Posted in Opera

July 12: Don Giovanni

Every year, the Royal Opera House live-streams three of its summer season performances to a number of “Big Screens” dotted around the country. There just happens to be such a screen not too far from my home, and I often brave the noise and traffic fumes for an evening of culture which always includes a Wimpy takeaway in the interval.

This year, the offerings were a little bland – Swan Lake, La Bohème and Don Giovanni. I’m not really a ballet lover, and I have already seen this particular version of Bohème on this particular big screen, so the only one for me this year was Don Giovanni. As it happened, the performance started well before sunset, and the day was too hot for me to sit in an open, unshaded space, so I plugged the laptop into the TV and live-streamed the opera into my living room via YouTube. Wimpy has joined the ranks of fast food outlets that do home deliveries, so I didn’t even have to miss my interval picnic.

I find it odd that while ballet live-screenings are introduced by Darcey Bussell (who has the validity of actually having been a ballerina), opera live screenings are nowadays introduced by Gok Wan, who seems an odd choice.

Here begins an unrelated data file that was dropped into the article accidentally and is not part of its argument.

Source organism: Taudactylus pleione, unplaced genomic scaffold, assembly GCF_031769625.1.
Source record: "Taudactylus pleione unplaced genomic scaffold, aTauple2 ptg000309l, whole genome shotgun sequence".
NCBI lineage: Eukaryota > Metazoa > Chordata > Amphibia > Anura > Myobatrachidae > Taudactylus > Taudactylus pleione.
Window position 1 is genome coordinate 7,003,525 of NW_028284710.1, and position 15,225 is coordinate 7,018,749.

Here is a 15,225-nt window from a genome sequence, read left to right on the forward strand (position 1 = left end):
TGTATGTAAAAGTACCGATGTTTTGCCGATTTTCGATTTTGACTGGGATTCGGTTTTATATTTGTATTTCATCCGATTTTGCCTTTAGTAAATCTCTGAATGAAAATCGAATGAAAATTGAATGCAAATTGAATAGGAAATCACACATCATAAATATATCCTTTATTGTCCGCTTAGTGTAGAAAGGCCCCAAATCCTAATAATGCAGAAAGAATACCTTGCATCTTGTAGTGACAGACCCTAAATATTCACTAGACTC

The set for this production was interesting- a blank cube of doors and staircases, revolving slowly. There was little colour, apart from the occasional washes of red used to represent blood, and at the very end, hellfire. It is difficult to describe the way that lighting and projection were used to bring the set alive – the images below give a flavour of the way that text and “grey veiling” was used. The ghosts of past conquests were effectively creepy, and there were some moments, such as the role-swapping of Leporello and Don Giovanni where video was used comically and cleverly, but overall, I found the set very distracting, and the closeup camera work made it difficult to see the complexity of the character action.

The story is an old one – a life of debauchery gets its fitting end, but I felt that there was a little too much of the debauchery and not enough of the end. The voices were all excellent, the characters were all stereotypes, and the only one I warned to at all was Leporello, played by Ildebrando D’Arcangelo.

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